Two weeks after it was revealed Virgin Comics had shuttered its New York City office and cut loose its eight-person staff, Editor-in-Chief Gotham Chopra admits, “Things have been turbulent.”
In an article at the LA Times’ Hero Complex blog that traces the rise and fall of the two-year-old venture, Chopra says the “downsizing” wasn’t driven by the publishing business, but by economic concerns faced by its parent company, Richard Branson’s Virgin Enterprises Ltd.
“It’s been tough times,” Chopra says, “not so much in the comic-book business as in airline business and the tel-com business and in the money business; Virgin Money is a lender for mortgages and tuition, and it’s not the best time right now.”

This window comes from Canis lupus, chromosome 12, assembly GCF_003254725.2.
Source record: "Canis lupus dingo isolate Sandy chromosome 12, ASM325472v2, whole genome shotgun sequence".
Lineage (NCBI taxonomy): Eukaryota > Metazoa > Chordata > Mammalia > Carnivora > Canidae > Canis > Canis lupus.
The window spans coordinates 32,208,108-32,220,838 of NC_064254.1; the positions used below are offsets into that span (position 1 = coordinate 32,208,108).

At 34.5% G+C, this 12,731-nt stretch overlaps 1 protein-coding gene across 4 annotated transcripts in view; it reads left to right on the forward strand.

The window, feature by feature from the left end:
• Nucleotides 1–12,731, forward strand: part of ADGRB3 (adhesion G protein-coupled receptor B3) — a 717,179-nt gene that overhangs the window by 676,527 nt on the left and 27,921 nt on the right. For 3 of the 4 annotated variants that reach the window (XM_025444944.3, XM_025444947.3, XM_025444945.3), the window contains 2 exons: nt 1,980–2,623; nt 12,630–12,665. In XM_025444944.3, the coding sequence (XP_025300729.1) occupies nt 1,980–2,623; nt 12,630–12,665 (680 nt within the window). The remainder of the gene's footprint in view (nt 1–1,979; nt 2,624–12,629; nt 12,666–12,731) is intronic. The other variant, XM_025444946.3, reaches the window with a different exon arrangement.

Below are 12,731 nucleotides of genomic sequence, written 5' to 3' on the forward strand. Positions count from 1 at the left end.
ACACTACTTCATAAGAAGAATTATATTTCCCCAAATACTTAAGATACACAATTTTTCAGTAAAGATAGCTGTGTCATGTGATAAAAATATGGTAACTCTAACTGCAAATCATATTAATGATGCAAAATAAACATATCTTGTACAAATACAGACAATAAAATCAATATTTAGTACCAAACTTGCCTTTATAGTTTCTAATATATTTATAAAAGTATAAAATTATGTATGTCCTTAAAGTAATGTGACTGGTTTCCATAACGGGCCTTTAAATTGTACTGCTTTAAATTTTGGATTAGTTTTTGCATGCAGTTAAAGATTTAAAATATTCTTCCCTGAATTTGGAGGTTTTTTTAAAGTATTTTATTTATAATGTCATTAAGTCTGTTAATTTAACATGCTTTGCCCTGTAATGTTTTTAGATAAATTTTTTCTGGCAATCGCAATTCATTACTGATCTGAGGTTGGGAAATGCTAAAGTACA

Still, it’s tough to deny that Virgin Comics’ titles never seemed to gain a foothold in the comic-book market. Of course, when names like Nic Cage, John Woo, Guy Ritchie, Hugh Jackman and Jenna Jameson are attached, sales of the actual comics probably weren’t a primary concern.
Chopra promises more information about the company’s future will be released next week. He points out, however, that problems with the publishing division won’t affect Virulents, director John Moore’s adaptation of the mystical-war comic.